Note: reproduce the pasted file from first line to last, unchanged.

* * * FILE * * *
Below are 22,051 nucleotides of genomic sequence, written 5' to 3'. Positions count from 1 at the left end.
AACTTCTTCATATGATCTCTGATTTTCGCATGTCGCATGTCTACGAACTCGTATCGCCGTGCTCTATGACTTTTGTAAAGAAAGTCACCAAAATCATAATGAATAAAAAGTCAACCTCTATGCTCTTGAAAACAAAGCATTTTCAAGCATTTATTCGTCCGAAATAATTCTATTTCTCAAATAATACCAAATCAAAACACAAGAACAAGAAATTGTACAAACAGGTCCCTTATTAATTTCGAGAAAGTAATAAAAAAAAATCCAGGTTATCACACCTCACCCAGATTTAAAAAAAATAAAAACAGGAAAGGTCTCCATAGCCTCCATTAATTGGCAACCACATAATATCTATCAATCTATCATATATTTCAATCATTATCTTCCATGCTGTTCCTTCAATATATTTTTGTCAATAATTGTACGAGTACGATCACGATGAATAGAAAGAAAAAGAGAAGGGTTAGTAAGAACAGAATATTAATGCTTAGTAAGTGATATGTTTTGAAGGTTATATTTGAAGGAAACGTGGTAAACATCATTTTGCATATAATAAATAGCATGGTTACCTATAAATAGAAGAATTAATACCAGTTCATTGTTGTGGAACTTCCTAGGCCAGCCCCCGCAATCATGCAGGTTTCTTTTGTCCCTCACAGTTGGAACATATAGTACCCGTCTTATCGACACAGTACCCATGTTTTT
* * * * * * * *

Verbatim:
Below are 22,051 nucleotides of genomic sequence, written 5' to 3'. Positions count from 1 at the left end.
AACTTCTTCATATGATCTCTGATTTTCGCATGTCGCATGTCTACGAACTCGTATCGCCGTGCTCTATGACTTTTGTAAAGAAAGTCACCAAAATCATAATGAATAAAAAGTCAACCTCTATGCTCTTGAAAACAAAGCATTTTCAAGCATTTATTCGTCCGAAATAATTCTATTTCTCAAATAATACCAAATCAAAACACAAGAACAAGAAATTGTACAAACAGGTCCCTTATTAATTTCGAGAAAGTAATAAAAAAAAATCCAGGTTATCACACCTCACCCAGATTTAAAAAAAATAAAAACAGGAAAGGTCTCCATAGCCTCCATTAATTGGCAACCACATAATATCTATCAATCTATCATATATTTCAATCATTATCTTCCATGCTGTTCCTTCAATATATTTTTGTCAATAATTGTACGAGTACGATCACGATGAATAGAAAGAAAAAGAGAAGGGTTAGTAAGAACAGAATATTAATGCTTAGTAAGTGATATGTTTTGAAGGTTATATTTGAAGGAAACGTGGTAAACATCATTTTGCATATAATAAATAGCATGGTTACCTATAAATAGAAGAATTAATACCAGTTCATTGTTGTGGAACTTCCTAGGCCAGCCCCCGCAATCATGCAGGTTTCTTTTGTCCCTCACAGTTGGAACATATAGTACCCGTCTTATCGACACAGTACCCATGTTTTT